Israel has been too tolerant of religious groups seeking to infringe on women's rights, said Frances Raday, a law professor specializing in women's rights.
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In one of the latest examples of ultra-Orthodox attitudes toward women and the law, extremist Haredim in Beit Shemesh threw stones at and cursed police officers Sunday, as they were taking down a sign ordering men and women to walk on opposite sides of the street.
"There is an abundance of tools in jurisprudence to oppose discrimination of women; the problem is that people are dealing with symptoms, and not the disease," said Raday, who teaches at the College of Management's law school and is a member of a UN human rights council task force that deals with discrimination against women.
"Since its establishment, the State of Israel has displayed an exaggerated degree of tolerance toward the phenomenon of religious values' overthrow of human rights values, and this includes trespass of the rights of women," Raday said yesterday. "Every attempt to pass a human rights law failed due to the 'right to equality' clause, particularly its meaning as the right of women to equality, and this failure has always been caused by the Jewish religious lobby. It's not surprising to see that there was nothing that stopped religious groups from believing that they are more powerful than the value of equality, and that they can apply patriarchal interpretations of Jewish sources holding that their views take precedence relative to the value of equality."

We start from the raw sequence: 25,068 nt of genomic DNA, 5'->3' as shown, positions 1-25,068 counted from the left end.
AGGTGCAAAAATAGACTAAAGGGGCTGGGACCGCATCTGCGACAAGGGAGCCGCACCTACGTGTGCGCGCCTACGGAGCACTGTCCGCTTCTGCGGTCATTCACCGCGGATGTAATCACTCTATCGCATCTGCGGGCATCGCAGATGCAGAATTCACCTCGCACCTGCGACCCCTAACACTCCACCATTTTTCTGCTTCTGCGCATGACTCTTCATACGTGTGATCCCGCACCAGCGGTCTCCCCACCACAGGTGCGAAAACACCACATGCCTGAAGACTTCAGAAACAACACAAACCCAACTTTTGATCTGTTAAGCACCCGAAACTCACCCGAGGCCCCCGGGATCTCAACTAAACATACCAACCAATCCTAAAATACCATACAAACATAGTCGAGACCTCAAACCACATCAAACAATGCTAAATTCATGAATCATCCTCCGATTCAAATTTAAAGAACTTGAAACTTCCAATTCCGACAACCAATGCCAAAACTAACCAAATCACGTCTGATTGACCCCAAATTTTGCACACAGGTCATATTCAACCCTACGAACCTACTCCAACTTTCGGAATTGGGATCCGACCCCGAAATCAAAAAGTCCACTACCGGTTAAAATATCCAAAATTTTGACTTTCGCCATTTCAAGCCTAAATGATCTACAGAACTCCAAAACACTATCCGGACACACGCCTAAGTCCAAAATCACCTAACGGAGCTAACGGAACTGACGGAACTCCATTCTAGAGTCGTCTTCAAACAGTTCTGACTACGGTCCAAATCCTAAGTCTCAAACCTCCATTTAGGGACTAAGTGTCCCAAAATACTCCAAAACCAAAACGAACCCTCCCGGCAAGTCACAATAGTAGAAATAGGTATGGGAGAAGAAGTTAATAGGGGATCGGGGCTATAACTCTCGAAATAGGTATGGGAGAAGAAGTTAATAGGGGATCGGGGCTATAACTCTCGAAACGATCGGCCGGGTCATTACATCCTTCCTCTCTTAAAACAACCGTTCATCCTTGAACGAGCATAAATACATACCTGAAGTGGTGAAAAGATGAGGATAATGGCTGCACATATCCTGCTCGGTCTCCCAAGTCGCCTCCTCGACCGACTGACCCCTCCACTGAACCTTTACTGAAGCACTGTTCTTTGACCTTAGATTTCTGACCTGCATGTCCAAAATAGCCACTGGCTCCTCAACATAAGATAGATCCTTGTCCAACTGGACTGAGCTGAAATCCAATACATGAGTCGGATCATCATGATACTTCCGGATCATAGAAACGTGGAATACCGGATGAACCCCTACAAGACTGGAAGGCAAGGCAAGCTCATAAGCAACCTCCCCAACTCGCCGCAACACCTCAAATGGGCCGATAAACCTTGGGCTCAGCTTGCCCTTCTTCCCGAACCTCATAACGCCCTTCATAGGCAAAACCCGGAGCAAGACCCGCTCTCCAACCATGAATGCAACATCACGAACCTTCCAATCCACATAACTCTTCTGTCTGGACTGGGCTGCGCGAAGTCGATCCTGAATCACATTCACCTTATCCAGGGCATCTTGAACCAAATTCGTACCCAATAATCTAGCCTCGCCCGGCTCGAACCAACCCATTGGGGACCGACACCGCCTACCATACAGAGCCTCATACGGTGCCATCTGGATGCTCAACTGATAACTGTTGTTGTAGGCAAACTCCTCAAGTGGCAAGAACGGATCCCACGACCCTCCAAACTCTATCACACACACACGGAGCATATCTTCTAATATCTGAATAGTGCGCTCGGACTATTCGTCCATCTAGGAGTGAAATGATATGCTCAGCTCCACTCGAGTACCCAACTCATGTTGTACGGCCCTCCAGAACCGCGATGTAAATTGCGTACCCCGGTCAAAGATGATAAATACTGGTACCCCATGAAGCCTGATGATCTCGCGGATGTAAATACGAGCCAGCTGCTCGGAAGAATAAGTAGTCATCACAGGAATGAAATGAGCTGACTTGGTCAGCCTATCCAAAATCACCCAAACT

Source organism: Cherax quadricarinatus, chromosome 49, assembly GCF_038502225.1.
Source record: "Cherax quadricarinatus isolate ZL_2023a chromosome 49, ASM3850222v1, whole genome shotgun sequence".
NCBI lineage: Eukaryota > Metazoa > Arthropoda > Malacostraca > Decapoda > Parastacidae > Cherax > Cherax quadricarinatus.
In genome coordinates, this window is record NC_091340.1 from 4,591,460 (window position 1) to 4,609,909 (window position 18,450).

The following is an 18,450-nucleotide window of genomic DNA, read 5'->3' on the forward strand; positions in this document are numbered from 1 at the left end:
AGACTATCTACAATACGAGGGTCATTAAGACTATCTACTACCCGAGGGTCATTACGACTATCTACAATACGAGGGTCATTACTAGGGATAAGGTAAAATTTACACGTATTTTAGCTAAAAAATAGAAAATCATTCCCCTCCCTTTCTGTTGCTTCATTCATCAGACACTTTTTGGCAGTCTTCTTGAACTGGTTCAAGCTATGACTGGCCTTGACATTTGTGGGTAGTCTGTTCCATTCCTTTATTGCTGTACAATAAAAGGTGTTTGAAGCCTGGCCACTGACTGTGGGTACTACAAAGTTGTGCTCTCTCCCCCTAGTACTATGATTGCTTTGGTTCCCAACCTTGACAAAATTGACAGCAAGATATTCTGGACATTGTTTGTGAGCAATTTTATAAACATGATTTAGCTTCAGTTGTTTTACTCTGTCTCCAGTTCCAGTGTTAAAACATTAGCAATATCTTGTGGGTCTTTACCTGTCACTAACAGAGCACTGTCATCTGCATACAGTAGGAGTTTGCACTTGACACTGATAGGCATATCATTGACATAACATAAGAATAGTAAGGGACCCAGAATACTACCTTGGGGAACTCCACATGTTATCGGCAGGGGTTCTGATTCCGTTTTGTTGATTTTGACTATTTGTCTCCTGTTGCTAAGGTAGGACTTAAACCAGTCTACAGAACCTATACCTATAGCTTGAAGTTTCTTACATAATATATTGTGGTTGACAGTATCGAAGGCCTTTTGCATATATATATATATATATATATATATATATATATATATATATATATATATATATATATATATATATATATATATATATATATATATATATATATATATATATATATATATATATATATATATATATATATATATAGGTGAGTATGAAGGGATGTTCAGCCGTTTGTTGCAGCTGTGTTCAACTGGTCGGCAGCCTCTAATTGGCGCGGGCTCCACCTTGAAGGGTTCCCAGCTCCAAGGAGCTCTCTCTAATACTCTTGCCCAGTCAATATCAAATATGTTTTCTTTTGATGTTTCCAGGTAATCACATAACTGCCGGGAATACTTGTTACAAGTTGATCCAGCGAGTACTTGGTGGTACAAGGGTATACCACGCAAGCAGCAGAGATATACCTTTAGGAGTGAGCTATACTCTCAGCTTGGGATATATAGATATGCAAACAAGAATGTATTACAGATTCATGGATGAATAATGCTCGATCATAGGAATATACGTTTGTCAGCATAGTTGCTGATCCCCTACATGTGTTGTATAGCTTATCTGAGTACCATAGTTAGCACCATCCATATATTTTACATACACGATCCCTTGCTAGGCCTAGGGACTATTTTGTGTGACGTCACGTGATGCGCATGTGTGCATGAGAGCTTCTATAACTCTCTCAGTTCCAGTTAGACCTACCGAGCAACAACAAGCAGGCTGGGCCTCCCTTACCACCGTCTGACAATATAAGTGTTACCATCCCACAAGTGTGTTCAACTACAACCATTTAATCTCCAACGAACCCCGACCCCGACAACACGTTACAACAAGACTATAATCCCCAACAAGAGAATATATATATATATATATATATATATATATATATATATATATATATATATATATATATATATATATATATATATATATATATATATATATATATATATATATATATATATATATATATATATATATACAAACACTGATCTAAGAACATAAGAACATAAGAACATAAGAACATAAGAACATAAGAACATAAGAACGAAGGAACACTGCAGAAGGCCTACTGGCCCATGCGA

According to attorney Riki Shapira-Rozenberg, legal counsel to the Kolech women's organization and a party to the 2007 complaint lodged by the Reform movement regarding the segregation of women on buses, there is a law that can be used as a partial counterweight to the exclusion of women.
That law bans discrimination of products, services and entry to leisure venues and public places, and allows complainants to file civil claims against hotels, restaurants, sports facilities and public transportation services that discriminate on the basis of race, religion, sex or nationality.